PTSD from being in an Intensive Care Unit
Causes of PTSD – Intensive Care Patients
The long-term psychological impact of critical illness has received a lot of attention in recent years. Critical illness that requires treatment in an intensive care unit (ICU) exposes a patient to extreme stressors. These include:
- Painful procedures
- Numerous medications
- Mechanical ventilation
- Inability to communicate
Studies have indicated that most patients in ICU experience an episode of delirium. This is characterised by disturbance of consciousness and inability to focus attention. These disturbing experiences of delirium, coupled with the extreme stressors listed above, can frequently cause survivors of the ICU to develop symptoms of post-traumatic stress disorder (PTSD) after leaving.
Why does intensive care cause PTSD?
You only get admitted to intensive care if you are in danger of dying. You need to be monitored 24 hours a day and often require multiple invasive medical procedures to keep you alive. You may be connected to various machines like mechanical ventilators and heart monitors, which make lots of noises to alert medical personnel of your condition. There may also be tubes pumping fluids into you and/or taking other fluids out.
In the ICU, you are often sedated but still conscious. Your arms or legs might be restrained to prevent you from removing tubes or making movements that might exacerbate your injuries. Though all of these interventions are necessary to help you survive the critical illness, they can be incredibly frightening. This prolonged fear and the experience of not having control of your own body can be extremely traumatic, and that can take a toll on your mind.
Signs of PTSD
Symptoms of the condition have been well-described, though it could present slightly differently for ICU survivors. The symptoms to look out for include:
- Upsetting and persistent memories of the critical illness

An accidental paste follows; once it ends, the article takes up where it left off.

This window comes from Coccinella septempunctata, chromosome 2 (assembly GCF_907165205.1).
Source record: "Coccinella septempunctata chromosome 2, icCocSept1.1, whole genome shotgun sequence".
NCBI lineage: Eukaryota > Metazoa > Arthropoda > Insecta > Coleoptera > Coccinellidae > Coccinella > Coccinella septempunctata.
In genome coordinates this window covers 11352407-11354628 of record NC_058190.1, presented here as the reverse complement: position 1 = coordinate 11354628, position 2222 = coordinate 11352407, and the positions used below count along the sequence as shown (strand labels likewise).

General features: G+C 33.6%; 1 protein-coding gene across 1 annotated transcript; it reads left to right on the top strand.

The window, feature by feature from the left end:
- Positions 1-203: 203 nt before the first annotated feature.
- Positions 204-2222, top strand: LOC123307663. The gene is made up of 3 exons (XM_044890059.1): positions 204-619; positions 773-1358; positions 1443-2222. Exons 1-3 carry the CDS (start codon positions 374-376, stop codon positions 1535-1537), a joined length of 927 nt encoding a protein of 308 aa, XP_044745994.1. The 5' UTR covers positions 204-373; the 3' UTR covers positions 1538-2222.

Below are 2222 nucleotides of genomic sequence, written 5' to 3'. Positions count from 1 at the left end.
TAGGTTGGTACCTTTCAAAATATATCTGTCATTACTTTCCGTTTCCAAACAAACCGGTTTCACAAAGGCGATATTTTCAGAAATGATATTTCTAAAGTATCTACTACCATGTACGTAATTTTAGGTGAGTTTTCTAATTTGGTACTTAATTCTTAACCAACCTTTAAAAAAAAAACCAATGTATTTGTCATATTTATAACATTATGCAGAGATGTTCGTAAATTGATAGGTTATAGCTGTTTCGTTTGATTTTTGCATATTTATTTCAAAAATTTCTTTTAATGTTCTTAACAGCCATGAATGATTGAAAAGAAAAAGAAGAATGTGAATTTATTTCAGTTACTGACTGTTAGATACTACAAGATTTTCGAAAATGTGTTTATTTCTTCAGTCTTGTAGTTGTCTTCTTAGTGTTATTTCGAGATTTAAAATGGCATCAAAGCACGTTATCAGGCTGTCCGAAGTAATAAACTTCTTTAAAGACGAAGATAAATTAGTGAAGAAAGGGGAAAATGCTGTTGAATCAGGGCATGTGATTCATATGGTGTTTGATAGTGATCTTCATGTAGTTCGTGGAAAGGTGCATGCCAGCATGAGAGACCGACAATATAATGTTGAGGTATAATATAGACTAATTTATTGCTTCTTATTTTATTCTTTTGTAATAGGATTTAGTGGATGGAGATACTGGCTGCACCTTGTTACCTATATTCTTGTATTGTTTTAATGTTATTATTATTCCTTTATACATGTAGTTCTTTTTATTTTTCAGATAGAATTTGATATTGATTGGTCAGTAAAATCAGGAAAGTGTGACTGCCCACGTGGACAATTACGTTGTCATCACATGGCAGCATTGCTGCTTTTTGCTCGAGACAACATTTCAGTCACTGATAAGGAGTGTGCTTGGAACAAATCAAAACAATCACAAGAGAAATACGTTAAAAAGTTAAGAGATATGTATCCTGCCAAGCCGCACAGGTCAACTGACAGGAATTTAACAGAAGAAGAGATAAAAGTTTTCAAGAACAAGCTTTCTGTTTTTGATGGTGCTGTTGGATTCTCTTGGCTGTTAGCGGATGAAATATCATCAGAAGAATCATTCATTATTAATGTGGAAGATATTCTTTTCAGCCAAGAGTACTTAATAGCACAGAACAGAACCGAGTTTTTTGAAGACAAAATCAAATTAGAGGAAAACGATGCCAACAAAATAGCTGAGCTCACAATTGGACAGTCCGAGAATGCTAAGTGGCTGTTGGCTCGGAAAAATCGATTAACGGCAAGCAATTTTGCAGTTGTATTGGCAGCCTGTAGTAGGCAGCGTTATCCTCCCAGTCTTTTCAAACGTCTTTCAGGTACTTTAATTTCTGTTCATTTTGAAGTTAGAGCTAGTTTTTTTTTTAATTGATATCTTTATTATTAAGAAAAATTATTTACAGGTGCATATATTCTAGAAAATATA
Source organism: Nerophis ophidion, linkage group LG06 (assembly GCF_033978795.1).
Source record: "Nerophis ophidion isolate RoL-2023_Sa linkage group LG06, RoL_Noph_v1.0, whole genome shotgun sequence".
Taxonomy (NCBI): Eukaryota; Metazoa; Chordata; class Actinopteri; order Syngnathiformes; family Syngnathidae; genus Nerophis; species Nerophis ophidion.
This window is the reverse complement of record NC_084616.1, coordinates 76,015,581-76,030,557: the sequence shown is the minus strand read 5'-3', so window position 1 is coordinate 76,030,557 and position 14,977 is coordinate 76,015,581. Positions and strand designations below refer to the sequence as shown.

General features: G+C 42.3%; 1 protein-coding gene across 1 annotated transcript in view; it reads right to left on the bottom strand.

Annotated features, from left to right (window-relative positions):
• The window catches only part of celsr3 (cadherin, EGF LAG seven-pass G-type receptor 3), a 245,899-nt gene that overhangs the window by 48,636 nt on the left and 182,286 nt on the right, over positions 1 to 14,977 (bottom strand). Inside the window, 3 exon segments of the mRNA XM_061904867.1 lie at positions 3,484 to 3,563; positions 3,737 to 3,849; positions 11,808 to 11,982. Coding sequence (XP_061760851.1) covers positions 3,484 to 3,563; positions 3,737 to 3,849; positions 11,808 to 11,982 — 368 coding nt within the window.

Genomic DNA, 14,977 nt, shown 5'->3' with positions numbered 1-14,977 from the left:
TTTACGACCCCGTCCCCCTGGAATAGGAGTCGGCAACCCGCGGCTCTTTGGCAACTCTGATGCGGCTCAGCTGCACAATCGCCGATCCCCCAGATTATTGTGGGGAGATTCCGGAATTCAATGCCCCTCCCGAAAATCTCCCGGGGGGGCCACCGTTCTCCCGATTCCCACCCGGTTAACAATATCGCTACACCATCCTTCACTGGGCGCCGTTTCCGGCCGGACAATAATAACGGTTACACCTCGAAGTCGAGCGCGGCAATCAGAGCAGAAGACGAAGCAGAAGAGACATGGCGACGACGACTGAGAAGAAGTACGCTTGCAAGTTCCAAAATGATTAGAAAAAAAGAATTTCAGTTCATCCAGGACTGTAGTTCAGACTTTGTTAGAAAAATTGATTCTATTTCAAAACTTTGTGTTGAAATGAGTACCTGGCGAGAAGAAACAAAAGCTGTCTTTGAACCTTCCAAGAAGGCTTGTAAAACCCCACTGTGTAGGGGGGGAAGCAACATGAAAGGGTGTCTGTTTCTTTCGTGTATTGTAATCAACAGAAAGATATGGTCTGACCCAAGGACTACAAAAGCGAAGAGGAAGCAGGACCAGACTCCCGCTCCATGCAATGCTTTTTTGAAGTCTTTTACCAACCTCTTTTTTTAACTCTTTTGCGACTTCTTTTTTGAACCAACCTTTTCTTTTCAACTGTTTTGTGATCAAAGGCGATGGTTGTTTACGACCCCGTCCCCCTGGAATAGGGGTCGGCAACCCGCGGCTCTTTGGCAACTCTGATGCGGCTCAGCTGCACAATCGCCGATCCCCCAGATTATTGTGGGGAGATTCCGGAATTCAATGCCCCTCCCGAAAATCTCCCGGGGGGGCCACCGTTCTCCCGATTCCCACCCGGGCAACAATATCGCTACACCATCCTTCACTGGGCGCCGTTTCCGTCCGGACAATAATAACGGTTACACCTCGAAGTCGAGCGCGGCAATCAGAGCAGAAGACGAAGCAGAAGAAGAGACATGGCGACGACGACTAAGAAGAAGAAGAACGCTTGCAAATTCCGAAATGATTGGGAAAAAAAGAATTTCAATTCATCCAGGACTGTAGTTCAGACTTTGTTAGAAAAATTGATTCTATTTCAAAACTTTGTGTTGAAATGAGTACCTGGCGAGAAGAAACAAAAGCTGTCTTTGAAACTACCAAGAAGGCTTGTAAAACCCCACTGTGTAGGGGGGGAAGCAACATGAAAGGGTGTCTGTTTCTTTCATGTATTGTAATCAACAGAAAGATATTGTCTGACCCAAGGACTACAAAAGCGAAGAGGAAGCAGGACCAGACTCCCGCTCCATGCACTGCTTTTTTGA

- Extreme anxiety triggered by reminders of the critical illness
- Fear of hospitals and healthcare providers
- Emotional withdrawal and disengagement
- A sense of foreboding about the future
How common is PTSD among ICU survivors?
It is normal to experience some symptoms of PTSD after suffering trauma. For most people, these symptoms start to fade after a month or so. However, around 20-30% of people find their symptoms persist for longer than this. As such, it is estimated that PTSD after treatment in intensive care affects about 1 in 5 people.
Are some people more likely to get PTSD than others?
Two different people exposed to similar traumatic stressors can have very different reactions. In most cases, they will not go on to develop PTSD. However, it is thought that some people are more vulnerable than others to developing PTSD after a stay in the ICU.
According to a study by academics from University College London and Kings College London, the risk factors for post-ICU PTSD include socio-demographic factors (age, sex and unemployment), psychological history (depression, anxiety) and the individual’s experience of the ICU.
In other words, your risk of developing PTSD as a result of a traumatic ICU experience is higher if you: